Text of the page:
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        Our W. H. and F. M. Society could not have been planted at a more opportune time, when all other denominations are gathering in the women and children of communities, wherever they find them, they are at work, and our women were pining for something to do for the enlightenment and uplifting of humanity, especially, where we find our people much in need of the doctrines taught upholding the motto: "God our Father, Man our Brother, Christ our Redeemer." This means much to our people found in the rice swamp, the cotton-fields and river bottoms of the South and West.

        There are many charitable organizations for benevolent purposes, but the rapidity with which the W. H. and F. M. Society is going the ascendency for the Redeemer of mankind is large with promise.

        This organization will help to lay well the foundation of our church and to build strong and successfully, in fertile soil and salubrious atmosphere not found by other means. We can not correctly picture to you the wonderful and fruitful results of the workings of this society. We put in operation a monthly paper, with one chief editress, with thirty-six associates, which we have run with success as to circulation for one year and five months, "The Missionary Searchlight."

        It has gone into the byways and hedges, to the plantations and obscure places as well as to the larger churches and people, help build mission houses and enlightened our women and children; each month ten different topics pertaining to the welfare of the race in general is discussed, and still helping our own denomination. It is edited strictly upon a Christian basis. Time would not allow us to portray the results of this effort; suffice it to say, that beside gaining workers in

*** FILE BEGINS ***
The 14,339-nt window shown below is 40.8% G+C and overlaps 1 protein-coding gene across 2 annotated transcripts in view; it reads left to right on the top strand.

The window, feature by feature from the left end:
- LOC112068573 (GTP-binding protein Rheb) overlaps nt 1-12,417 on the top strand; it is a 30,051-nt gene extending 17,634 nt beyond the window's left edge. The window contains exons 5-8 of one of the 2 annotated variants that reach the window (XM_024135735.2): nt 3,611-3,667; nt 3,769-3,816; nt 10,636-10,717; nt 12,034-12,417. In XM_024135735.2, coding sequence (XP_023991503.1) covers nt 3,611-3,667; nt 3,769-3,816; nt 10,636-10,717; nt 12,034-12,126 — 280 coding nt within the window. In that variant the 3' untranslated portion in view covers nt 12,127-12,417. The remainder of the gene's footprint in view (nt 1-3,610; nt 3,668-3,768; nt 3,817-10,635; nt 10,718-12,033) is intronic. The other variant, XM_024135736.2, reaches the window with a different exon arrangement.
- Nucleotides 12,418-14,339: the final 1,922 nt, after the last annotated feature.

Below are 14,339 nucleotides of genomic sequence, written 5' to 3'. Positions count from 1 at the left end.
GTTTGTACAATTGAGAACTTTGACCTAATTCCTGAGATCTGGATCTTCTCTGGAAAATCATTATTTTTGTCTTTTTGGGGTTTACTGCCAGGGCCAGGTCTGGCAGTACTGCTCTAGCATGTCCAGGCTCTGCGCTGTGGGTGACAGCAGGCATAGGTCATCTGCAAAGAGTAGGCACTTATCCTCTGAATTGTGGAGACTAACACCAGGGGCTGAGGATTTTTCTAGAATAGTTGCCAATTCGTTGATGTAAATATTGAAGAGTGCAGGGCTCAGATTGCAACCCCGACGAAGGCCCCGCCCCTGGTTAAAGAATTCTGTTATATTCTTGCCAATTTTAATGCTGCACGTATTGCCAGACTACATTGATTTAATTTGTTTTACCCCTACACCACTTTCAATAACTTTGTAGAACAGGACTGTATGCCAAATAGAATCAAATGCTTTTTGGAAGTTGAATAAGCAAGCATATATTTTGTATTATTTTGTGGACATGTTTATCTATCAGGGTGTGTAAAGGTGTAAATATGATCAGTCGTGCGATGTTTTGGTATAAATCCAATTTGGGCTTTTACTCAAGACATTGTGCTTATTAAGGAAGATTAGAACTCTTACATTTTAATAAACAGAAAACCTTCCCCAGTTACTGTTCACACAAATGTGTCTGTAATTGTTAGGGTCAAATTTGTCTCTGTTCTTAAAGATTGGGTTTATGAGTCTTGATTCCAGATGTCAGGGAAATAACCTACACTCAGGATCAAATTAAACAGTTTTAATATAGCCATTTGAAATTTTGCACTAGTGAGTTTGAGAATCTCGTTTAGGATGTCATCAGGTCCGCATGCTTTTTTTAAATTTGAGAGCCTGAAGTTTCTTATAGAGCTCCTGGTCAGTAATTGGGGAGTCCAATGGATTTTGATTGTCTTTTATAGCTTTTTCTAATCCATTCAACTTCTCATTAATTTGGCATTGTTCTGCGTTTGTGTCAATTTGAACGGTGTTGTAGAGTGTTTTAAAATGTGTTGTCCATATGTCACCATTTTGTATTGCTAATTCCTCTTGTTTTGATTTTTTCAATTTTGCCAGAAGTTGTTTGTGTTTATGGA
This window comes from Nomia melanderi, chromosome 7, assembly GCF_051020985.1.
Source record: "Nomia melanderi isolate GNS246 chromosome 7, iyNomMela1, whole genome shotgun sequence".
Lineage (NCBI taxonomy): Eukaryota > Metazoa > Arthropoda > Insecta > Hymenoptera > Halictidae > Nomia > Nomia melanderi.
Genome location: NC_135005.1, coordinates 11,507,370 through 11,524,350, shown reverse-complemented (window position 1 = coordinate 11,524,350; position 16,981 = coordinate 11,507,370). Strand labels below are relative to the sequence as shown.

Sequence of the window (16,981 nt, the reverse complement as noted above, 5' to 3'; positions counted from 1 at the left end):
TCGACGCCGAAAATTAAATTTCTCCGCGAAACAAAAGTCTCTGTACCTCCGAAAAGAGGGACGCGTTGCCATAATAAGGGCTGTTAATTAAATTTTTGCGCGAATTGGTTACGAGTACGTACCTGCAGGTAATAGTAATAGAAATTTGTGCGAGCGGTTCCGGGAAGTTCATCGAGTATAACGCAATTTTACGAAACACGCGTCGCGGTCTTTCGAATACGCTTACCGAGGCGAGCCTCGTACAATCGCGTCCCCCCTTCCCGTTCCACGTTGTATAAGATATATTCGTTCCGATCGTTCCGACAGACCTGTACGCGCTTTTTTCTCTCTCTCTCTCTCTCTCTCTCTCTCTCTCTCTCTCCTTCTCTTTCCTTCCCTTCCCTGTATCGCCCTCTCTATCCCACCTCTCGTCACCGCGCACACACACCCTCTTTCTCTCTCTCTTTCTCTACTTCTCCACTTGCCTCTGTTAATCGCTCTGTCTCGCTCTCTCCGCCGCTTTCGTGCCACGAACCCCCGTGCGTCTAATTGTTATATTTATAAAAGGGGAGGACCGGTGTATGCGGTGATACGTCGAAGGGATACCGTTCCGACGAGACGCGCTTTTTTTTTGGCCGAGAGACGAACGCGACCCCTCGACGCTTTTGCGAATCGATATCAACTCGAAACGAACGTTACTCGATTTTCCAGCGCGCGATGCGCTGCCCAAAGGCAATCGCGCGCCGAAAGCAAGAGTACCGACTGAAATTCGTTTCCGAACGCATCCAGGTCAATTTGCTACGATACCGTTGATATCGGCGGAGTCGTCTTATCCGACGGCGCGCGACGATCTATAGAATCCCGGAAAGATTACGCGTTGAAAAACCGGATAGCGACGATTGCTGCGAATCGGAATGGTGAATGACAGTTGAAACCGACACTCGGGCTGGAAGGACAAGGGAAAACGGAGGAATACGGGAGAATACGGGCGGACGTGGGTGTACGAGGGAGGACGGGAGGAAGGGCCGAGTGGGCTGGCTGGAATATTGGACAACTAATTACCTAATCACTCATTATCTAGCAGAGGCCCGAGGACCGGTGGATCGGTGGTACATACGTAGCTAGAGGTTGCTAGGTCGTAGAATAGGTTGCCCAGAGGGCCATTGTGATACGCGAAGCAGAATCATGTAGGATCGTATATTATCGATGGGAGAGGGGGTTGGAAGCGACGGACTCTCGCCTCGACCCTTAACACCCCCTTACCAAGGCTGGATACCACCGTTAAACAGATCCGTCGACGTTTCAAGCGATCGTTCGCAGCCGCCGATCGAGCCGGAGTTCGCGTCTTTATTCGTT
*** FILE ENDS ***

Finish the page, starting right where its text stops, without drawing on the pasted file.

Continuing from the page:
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the vineyard of Christ, it is the direct cause of the organization of missionary societies, awakening those who are in lethargy. This monthly, which is a newspaper, in form, but journal or magazine in construction, is read by not less than 5,000 persons each issue. Yet we have published it at a great sacrifice, not receiving by subscription and sale of copies more than half the cost of publication, but with every issue sent out of the home office goes a prayer to Almighty God for its perpetuation and with the help of these zealous and patriotic co-laborers and editors, we hope to continue sending the paper to the foreign fields in Africa, to the Islands, Central and South America, and the nineteen different States, with others who will accept it.